Association rule mining is an unsupervised learning algorithm which finds patterns in our data, whereby we know how likely it is that Y occurs in the event of X. In other words, it finds features (or dimensions) which appear together frequently.
Note: just because someone buys burgers with ketchup, does not mean someone that buys ketchup will buy burgers. Make sure you keep an eye out for the direction of the relationship.
If we think of an example in real life, consider that you run a grocery store. You have a list of historical transactions. Here is that list:
Burgers, ketchup, rolls, fries
Burgers, cheese, rolls
Ketchup, rolls, fries
Grapes, vegetables, bread, cereal
From the above, we can intuitively say, that in 100% of the instances that someone bought burgers, they also bought rolls but the opposite is not true. Only 66% of transactions where someone bought rolls, did they also buy a burger.
This is the concept behind the Apriori algorithm. It works out the association between two input variables.
As you can imagine, this would be really useful in a retail setting. If you know which items are often purchased together, you can co locate them within the store; so that buyers don’t forget to pick them up.
Let’s talk terminology:
- Support: how frequently the item occurs. I.e., if you have 1,000 transactions and bread appears in 50, then the support is 0.05. This is a threshold we can set on our algorithm; at what % of sales does it make that product significant enough to ‘care’.
- Confidence: is the probability of Y given X. So, how likely is it that, if a customer has purchased bread, they will also purchase butter?
- Lift: is important. If Y is just as popular as X, it will inherently appear in a basket including X frequently. Lift refers to the increase in the ratio of sales of Y when X is sold. So, if lift is 4.0; Y is four times more likely to be purchased, if X has also been purchased.
A lift ratio larger than 1, indicates that item Y is likely to be bought if item X is bought. A lift ratio less than 1 indicates that item Y is unlikely to be bought if item X is bought.
If we have a lift of exactly 1; it implies that the probability of occurrence of X and Y are independent of one another. Hence, there is no association between those two items.
- Leverage: the probability of X and Y occurring together vs the product of their independent probabilities. If the probability of X and Y occurring together is greater than the independent probabilities; leverage will be greater than zero and the inverse is true. Leverage is zero when the values are statistically independent.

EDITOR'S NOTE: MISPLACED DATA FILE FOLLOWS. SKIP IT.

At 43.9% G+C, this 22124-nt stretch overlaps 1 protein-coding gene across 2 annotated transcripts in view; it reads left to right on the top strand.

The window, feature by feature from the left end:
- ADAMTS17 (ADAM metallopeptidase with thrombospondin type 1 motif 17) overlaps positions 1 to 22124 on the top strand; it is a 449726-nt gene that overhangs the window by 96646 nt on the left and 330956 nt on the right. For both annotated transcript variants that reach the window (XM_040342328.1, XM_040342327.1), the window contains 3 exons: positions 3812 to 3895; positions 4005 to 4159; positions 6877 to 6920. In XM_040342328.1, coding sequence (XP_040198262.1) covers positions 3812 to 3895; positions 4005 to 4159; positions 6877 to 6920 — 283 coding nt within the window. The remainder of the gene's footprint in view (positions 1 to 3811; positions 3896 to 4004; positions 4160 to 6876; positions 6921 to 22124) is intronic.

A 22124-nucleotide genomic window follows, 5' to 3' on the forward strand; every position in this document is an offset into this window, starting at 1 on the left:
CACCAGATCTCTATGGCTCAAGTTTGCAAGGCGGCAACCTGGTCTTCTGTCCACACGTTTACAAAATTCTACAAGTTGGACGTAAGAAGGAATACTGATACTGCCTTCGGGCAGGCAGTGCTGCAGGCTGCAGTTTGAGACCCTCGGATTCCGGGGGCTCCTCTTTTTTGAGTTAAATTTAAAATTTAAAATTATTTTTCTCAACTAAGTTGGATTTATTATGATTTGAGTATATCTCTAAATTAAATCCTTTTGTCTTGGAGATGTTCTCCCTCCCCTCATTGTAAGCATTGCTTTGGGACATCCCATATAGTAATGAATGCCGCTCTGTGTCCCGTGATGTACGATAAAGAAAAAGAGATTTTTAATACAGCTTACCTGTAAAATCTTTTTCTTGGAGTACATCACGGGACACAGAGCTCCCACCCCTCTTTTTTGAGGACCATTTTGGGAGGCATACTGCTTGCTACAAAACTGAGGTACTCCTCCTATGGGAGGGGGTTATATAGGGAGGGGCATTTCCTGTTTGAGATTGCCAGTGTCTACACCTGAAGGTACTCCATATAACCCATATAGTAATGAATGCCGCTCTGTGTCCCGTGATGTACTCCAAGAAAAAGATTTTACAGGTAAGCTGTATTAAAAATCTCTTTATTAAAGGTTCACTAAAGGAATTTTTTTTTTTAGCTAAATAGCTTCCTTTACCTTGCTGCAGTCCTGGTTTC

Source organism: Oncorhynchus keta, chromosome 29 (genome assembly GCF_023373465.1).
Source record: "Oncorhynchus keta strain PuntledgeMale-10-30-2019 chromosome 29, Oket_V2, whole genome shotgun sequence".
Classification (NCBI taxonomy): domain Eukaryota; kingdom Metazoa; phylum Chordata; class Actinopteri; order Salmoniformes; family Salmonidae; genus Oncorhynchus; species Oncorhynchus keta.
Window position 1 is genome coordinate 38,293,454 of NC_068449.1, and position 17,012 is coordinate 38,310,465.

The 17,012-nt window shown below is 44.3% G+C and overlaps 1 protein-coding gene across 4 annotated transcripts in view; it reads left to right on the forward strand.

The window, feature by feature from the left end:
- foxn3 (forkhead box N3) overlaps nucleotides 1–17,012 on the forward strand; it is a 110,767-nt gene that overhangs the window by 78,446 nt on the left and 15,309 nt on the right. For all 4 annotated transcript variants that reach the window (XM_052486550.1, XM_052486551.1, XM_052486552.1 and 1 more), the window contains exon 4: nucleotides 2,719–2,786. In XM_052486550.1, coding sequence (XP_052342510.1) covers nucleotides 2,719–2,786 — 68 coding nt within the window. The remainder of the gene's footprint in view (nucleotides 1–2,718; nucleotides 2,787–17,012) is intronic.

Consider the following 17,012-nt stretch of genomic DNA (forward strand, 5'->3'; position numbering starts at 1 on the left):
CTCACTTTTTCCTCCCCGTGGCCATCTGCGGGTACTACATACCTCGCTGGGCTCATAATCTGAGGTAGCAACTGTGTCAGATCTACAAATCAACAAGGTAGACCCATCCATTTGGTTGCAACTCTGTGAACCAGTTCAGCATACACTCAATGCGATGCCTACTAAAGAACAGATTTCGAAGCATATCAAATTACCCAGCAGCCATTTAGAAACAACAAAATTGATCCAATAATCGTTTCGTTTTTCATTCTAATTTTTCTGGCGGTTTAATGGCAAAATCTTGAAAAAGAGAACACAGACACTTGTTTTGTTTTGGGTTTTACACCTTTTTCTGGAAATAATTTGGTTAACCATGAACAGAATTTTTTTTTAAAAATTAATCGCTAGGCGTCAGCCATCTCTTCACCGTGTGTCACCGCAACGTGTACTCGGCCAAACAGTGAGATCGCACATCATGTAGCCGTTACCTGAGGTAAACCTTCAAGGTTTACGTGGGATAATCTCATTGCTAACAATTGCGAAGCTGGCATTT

- Conviction: high conviction means that the consequent is highly dependent on the antecedent; an independent conviction is 1.
First, let’s import our required libraries:
import pandas as pd from mlxtend.frequent_patterns import apriori from mlxtend.frequent_patterns import association_rules from mlxtend.preprocessing import TransactionEncoder
Then import our data; using encoding to give us 1/0 values and to also convert the dataset to look like the below – where each transaction has a one or zero depending on which product has been purchased:
df = pd.read_csv('/home/Datasets/retail_dataset.csv/retail_dataset.csv') df1 = pd.get_dummies(df, prefix='', prefix_sep='').max(axis=1, level=0) df1.to_csv('/home/Datasets/retail_dataset.csv/retail_out.csv')
Next, we implement the algorithm; where min_support is how frequently an item appears (e.g. 0.1 would mean to consider all items which appear in at least 10% of transactions).
freq_items = apriori(df1, min_support=0.1, use_colnames=True)
Now we implement the full matrix:
rules = association_rules(freq_items, metric="confidence", min_threshold=0.1)
OK, let’s look at the sample output; in the below antecedents are those items already in the basket and consequents are those items which could land in the basket. In row 1, we are saying, if someone has purchased bread, what is the likelihood they will also purchase a bagel.
In this example dataset, 50.4% of all transactions contain bread and 42% of all transactions include bagels. These are defined as the antecedent and consequent support.
Then, we look at how frequently these things occur together. Here, it seems that 27.9% of transactions include both bread and bagels.
Now, we look at the confidence – the probability that someone will by a bagel, given that they have also purchased bread is 55.3%; but when taking into account the popularity of both products independently, we get a lift of 1.30.
Lift refers to the increase in the ratio of sales of Y when X is sold. So, if lift is 4.0; Y is four times more likely to be purchased, if X has also been purchased. In our example of the antecedents of bread and the consequents of bagel, we can see the lift is 1.3, which shows a relationship between X and Y.